Trump pardons Dinesh D’Souza, sends message to allies under legal scrutiny

Government ethics advocates slammed the move, which comes as former Trump aides consider how to deal with special prosecutor investigation.

Dinesh D'Souza at a 2014 film premiere.
Dinesh D'Souza at a 2014 film premiere. CREDIT: Imeh Akpanudosen/Getty Images

Donald Trump announced he will pardon conservative activist Dinesh D’Souza on Thursday, erasing his political ally’s May 2014 guilty plea to a campaign finance felony. The unexpected move comes a day after meeting with Kim Kardashian to discuss the importance of “prison reform and sentencing” and as several former Trump employees mull how to deal with their own legal issues stemming from Robert Mueller’s Russia investigation.

Trump made the announcement via a Thursday morning tweet, once again bypassing the longstanding process of vetting pardons and commutation petitions. The president’s only justification for the “full pardon” was his claim that D’Souza was somehow treated “unfairly.” In reality, he admitted to circumventing federal campaign finance limits by reimbursing associates for $20,000 worth of contributions made in their own names to Republican Wendy Long’s unsuccessful 2012 U.S. Senate campaign in New York — a felony.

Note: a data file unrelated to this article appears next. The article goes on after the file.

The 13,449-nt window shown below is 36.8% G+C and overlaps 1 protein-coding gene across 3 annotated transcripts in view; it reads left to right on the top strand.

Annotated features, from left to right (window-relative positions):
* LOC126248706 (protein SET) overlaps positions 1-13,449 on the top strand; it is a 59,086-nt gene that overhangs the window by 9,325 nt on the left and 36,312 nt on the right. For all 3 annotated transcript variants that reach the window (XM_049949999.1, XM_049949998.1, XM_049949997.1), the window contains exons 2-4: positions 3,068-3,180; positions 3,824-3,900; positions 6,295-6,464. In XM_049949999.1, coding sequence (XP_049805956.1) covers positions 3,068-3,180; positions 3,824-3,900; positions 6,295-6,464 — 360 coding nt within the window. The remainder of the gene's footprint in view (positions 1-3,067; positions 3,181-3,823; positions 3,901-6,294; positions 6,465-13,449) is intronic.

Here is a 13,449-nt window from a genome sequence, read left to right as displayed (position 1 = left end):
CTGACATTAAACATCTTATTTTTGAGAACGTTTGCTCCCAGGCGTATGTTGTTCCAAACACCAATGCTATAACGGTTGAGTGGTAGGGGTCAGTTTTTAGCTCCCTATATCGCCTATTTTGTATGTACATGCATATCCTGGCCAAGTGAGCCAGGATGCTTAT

Like Trump, D’Souza earned his political fame and conservative bona fides by questioning the Americanness of Barack Obama. He is currently promoting a book which purportedly exposes “the Nazi roots of the American left.”

Cover of Dinesh D'Souza's latest book, "The Big Lie"
Cover of Dinesh D'Souza's latest book, "The Big Lie"

D’Souza marked the fourth living person to receive a pardon or commutation from Trump so far, joining fellow birther and political ally Joe Arpaio, convicted Justice-obstructer I. Lewis “Scooter” Libby, and former Navy sailor Kristian Saucier. Each has had distinctly political undertones.

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An array of government ethics and legal experts were quick to point out that the Dinesh pardon and others appear to be a signal to former employees that he will protect them from punishment if they protect him from Mueller’s investigation. Trump tweeted on Sunday of his concern for the “young and beautiful lives (and others) that have been devastated and destroyed by the phony Russia Collusion Witch Hunt.”

As a candidate, Trump famously vowed to “drain the swamp,” warning: “When the outcome is fixed, when the system is rigged, people lose hope. They detach. Our society becomes unplugged and unhinged. When the powerful can get away with anything, because they have the money and the connections to rig the system, then the laws lose their moral authority.”